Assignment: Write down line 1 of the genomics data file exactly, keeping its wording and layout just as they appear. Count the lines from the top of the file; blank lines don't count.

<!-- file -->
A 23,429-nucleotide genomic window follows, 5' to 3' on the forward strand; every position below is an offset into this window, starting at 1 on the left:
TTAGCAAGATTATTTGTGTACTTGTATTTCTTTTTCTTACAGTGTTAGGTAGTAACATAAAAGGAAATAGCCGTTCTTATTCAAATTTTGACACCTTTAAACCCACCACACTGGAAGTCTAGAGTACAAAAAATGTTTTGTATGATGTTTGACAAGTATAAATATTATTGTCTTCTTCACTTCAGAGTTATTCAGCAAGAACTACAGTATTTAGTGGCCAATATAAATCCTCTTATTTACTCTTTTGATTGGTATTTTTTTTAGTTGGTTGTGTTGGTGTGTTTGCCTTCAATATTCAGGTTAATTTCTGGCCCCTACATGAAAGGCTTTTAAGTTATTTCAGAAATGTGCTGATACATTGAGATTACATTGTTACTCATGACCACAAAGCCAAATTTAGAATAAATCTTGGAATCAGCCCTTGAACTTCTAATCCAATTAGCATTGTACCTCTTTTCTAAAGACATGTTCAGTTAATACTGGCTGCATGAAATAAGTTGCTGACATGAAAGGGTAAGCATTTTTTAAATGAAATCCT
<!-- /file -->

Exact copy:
A 23,429-nucleotide genomic window follows, 5' to 3' on the forward strand; every position below is an offset into this window, starting at 1 on the left: